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Solar Ovens and Solar Cooking: Selected Resources


Photo: a cooking pot, in the middle of a cone shaped set of mirrors.
A parabolic solar cooker. Photo from the Planetary Engineering Group Earth Web site.

     Cooking with the sun's power is a fun way to use a renewable resource, and with excellent results. Food cooked in solar ovens retains its moisture and nutrients as it cooks slowly, and does not burn as with other types of heat. Many organizations are introducing solar cooking to the world's less developed regions to prevent further deforestation in fuel-starved areas. They hope also to liberate the women and their children who must spend their days trying to gather fuel instead of working or going to school.

     In more developed nations, solar cooking helps to decrease the use of fossil fuel and to keep the house cool in summer. Many are finding it a creative and practical way to produce delicious meals with less trouble than it takes to use a conventional range.

     Designs for ovens and cookers abound. They range from very affordable home made models to those one can buy ready-made. Most of the cookbooks listed below also have an explanation of the different types of ovens as well as tips for the novice solar chef.

Technology and Designs

Radabaugh, Joseph. Heaven’s flame: a guidebook to solar cookers. Ashland, OR, Home Power, c1991. 80 p.
     TS425.R33 1991

Solar cookers and ovens: technology options. New Delhi, Consortium on Rural Technology, 1982. 56 p.
TX831.S65 1982


Anderson, Lorraine and Rick Palkovic. Cooking with sunshine:the complete guide to solar cooking with 150 easy sun-cooked recipes. Rev. and expanded ed. New York, Marlowe, c2006. 202 p.
     TX835.5 .A64 2006

Barker, Jennifer Stein. The Morning Hill solar cookery book. Canyon City, OR, Morning Hill Associates, c1999.
100 p.
     TX835.5 .B37 1999

Gurley, Virginia Heather. Solar cooking naturally. 4th ed. Sedona, AZ, SunLightWorks, 1999. 92 p.
     TX835.5 .G87 1999

Halacy, Beth, and Dan Halacy. Cooking with the sun. La Fayette, CA, Morning Sun Press, 1992. 114 p.
     TX835.5.H35 1992

Halacy, Beth, and Dan Halacy. The solar cookery book: everything under the sun. Culver City, CA, Peace Press, 1978. 108 p.

Kofalk, Harriet. Solar cooking: a primer/cookbook. Summertown, TN, Book Pub. Co., c1995. 96 p.
     TX835.5.K64 1995

Yaffe, Linda Frederick. Solar cooking for home and camp. Mechanicsburg, PA, Stackpole Books, c2007. 120 p.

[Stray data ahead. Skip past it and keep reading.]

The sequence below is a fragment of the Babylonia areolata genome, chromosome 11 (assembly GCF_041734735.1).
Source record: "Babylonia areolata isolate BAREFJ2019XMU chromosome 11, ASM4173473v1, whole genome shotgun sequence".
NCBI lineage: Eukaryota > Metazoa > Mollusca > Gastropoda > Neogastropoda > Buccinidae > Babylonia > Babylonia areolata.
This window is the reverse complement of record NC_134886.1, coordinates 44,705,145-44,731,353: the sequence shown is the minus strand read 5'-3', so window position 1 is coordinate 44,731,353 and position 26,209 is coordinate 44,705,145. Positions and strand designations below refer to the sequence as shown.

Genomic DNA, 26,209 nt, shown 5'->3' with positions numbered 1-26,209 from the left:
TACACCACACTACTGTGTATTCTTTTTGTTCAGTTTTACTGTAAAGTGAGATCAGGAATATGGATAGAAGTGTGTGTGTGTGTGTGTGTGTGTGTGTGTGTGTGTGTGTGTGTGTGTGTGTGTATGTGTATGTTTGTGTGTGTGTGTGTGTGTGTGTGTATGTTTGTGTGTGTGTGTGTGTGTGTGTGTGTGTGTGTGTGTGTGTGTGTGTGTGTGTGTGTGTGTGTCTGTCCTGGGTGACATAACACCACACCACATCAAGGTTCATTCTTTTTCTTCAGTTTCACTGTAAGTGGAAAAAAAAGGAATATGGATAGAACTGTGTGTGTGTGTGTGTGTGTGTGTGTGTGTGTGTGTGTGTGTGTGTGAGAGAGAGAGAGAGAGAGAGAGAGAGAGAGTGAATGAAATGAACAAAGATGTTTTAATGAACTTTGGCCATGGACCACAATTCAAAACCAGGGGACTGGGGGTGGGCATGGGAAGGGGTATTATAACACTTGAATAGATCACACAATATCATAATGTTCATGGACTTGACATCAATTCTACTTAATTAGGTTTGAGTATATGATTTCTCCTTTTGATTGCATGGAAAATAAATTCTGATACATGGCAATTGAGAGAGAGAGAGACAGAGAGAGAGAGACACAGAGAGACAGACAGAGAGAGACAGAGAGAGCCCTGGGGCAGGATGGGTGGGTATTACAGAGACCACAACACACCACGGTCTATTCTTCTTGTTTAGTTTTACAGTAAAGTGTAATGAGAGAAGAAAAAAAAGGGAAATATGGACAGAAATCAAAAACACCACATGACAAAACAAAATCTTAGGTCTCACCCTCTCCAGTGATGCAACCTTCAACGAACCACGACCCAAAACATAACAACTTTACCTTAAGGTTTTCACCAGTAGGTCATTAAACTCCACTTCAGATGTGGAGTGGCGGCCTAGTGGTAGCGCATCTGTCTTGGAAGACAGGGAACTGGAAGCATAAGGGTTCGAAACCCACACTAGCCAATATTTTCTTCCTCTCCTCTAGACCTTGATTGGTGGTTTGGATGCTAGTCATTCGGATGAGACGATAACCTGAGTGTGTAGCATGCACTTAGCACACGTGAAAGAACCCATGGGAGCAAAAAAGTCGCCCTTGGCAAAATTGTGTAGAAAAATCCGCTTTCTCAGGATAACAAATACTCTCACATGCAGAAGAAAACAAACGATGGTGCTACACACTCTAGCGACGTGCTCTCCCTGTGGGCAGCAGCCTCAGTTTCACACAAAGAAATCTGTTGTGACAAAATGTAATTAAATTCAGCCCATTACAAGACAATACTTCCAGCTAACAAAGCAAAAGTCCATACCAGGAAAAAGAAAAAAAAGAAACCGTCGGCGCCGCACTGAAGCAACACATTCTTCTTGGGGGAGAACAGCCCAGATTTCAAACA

TX835.5.Y34 2007
     Table of contents online //

Online Resources

Baking in the Sun
   NASA's Earth Observatory site

National Renewable Energy Laboratory (NREL)
   NREL's page, Student Resources on Concentrating Solar Power is the nation's primary laboratory for renewable energy and energy efficiency research and development, and is focused on advancing our nation's energy goals. The laboratory's scientists and researchers work to accelerate research from scientific innovations to market-viable alternative energy solutions. This includes the use of renewable electricity and fuels in homes, commercial buildings, and vehicles.

Solar Cookers International
   Solar Cookers International (SCI) was established in 1987 to spread the use of solar ovens and cooking. Their programs educate policy makers, maintain an international exchange network through conferences and publications, and ,by bring solar cooking technology to areas of the world most in need of it. The site contains clear explanations of the benefits, types and best uses of solar ovens, as well as a list of cookbooks and commercially available ovens.

Solar Cooking Archive
   Sponsored by Solar Cookers International, the Archive contains a wealth of information, including newsletters, articles, discussion lists, plans for cookers, an international directory and more.

Solar Cooker Plans
   Presents plans for building box, panel, and parabolic cookers, as well as a few other types of solar appliances.

Solar Ovens Society (SOS)
   “The SOS exists to promote solar cooking to the American public and to provide a way to partner with the over 2 billion people worldwide who lack adequate fuel for cooking their food.” They produce and ship cookers overseas, as well as offer them for sale. The site also includes a number of recipes.

Solar Household Energy, Inc.(SHE)
   SHE’s mission is “to harness free enterprise for the introduction of solar cooking to improve quality of life and relieve stress on the environment.”

Solar Oven Development and Testing Project (Florida Solar Energy Project)
   The Florida Solar Energy Center conducted a research project to improve the performance, reliability and cost-effectiveness of low-cost solar cookers for use in developing nations. This site presents results of the tests. Much of the information is detailed and technical in nature.

For Kids

Building a Solar Oven, Cooking with the Sun
   This solar oven page is part of the site, which offers learning kits which allows students in grades 7 through 12 to build working models of renewable energy technologies. It offers a plan for a solar oven, and tips on safety and testing it. 

National Renewable Energy Laboratory (NREL) - Student Resources on Concentrating Solar Power
   NREL is the nation's primary laboratory for renewable energy and energy efficiency research and development. They provide information on solar power and solar concentration, and links to twp projects: how to make a Solar Hot Dog Cooker , and how to make a Pizza Box Solar Oven.

Photo: two kids using  a parabolic solar cooker.
These students use solar thermal energy to cook eggs. From the NREL Web site.
What Stores Energy Best?
   Make a solar oven-like box to compare sand, salt, water and paper to see which substance can store energy the best.

Compiled by MJ Cavallo
May 2008 ; revised June 2010

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